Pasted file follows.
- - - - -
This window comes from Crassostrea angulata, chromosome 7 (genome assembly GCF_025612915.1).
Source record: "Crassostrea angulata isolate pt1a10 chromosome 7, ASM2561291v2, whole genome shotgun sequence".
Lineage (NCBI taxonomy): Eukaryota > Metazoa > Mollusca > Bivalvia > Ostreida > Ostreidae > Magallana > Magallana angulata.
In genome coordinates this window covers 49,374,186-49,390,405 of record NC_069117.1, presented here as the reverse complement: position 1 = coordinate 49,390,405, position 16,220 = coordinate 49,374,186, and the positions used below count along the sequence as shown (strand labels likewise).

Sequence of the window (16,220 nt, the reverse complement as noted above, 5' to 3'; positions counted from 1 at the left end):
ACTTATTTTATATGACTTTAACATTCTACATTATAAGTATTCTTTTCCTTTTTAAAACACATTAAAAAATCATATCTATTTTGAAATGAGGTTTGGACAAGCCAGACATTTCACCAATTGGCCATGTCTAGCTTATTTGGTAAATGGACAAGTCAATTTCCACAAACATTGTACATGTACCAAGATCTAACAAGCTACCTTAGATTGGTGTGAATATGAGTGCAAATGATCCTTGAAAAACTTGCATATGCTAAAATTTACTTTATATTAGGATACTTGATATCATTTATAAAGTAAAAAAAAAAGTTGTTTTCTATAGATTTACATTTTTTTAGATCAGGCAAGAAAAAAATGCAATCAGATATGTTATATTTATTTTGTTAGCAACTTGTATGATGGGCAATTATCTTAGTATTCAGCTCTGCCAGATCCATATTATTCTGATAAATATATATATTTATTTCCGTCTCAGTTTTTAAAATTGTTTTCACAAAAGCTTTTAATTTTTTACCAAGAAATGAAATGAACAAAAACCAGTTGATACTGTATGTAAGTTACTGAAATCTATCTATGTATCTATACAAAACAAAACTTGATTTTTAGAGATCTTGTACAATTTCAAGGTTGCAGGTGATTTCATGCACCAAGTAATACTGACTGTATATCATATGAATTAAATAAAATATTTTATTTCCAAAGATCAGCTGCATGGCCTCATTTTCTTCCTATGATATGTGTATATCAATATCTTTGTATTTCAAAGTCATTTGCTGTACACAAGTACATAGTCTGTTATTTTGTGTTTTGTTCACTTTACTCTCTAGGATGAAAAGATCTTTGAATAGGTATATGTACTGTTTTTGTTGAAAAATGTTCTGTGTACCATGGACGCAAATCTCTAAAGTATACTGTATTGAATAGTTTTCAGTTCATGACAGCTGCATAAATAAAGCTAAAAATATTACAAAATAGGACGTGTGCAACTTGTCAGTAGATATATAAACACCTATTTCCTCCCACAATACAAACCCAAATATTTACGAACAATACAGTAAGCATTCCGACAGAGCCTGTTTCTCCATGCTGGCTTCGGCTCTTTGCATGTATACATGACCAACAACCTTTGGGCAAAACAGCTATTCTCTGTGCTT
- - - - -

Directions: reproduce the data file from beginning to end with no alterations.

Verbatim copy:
This window comes from Crassostrea angulata, chromosome 7 (genome assembly GCF_025612915.1).
Source record: "Crassostrea angulata isolate pt1a10 chromosome 7, ASM2561291v2, whole genome shotgun sequence".
Lineage (NCBI taxonomy): Eukaryota > Metazoa > Mollusca > Bivalvia > Ostreida > Ostreidae > Magallana > Magallana angulata.
In genome coordinates this window covers 49,374,186-49,390,405 of record NC_069117.1, presented here as the reverse complement: position 1 = coordinate 49,390,405, position 16,220 = coordinate 49,374,186, and the positions used below count along the sequence as shown (strand labels likewise).

Sequence of the window (16,220 nt, the reverse complement as noted above, 5' to 3'; positions counted from 1 at the left end):
ACTTATTTTATATGACTTTAACATTCTACATTATAAGTATTCTTTTCCTTTTTAAAACACATTAAAAAATCATATCTATTTTGAAATGAGGTTTGGACAAGCCAGACATTTCACCAATTGGCCATGTCTAGCTTATTTGGTAAATGGACAAGTCAATTTCCACAAACATTGTACATGTACCAAGATCTAACAAGCTACCTTAGATTGGTGTGAATATGAGTGCAAATGATCCTTGAAAAACTTGCATATGCTAAAATTTACTTTATATTAGGATACTTGATATCATTTATAAAGTAAAAAAAAAAGTTGTTTTCTATAGATTTACATTTTTTTAGATCAGGCAAGAAAAAAATGCAATCAGATATGTTATATTTATTTTGTTAGCAACTTGTATGATGGGCAATTATCTTAGTATTCAGCTCTGCCAGATCCATATTATTCTGATAAATATATATATTTATTTCCGTCTCAGTTTTTAAAATTGTTTTCACAAAAGCTTTTAATTTTTTACCAAGAAATGAAATGAACAAAAACCAGTTGATACTGTATGTAAGTTACTGAAATCTATCTATGTATCTATACAAAACAAAACTTGATTTTTAGAGATCTTGTACAATTTCAAGGTTGCAGGTGATTTCATGCACCAAGTAATACTGACTGTATATCATATGAATTAAATAAAATATTTTATTTCCAAAGATCAGCTGCATGGCCTCATTTTCTTCCTATGATATGTGTATATCAATATCTTTGTATTTCAAAGTCATTTGCTGTACACAAGTACATAGTCTGTTATTTTGTGTTTTGTTCACTTTACTCTCTAGGATGAAAAGATCTTTGAATAGGTATATGTACTGTTTTTGTTGAAAAATGTTCTGTGTACCATGGACGCAAATCTCTAAAGTATACTGTATTGAATAGTTTTCAGTTCATGACAGCTGCATAAATAAAGCTAAAAATATTACAAAATAGGACGTGTGCAACTTGTCAGTAGATATATAAACACCTATTTCCTCCCACAATACAAACCCAAATATTTACGAACAATACAGTAAGCATTCCGACAGAGCCTGTTTCTCCATGCTGGCTTCGGCTCTTTGCATGTATACATGACCAACAACCTTTGGGCAAAACAGCTATTCTCTGTGCTT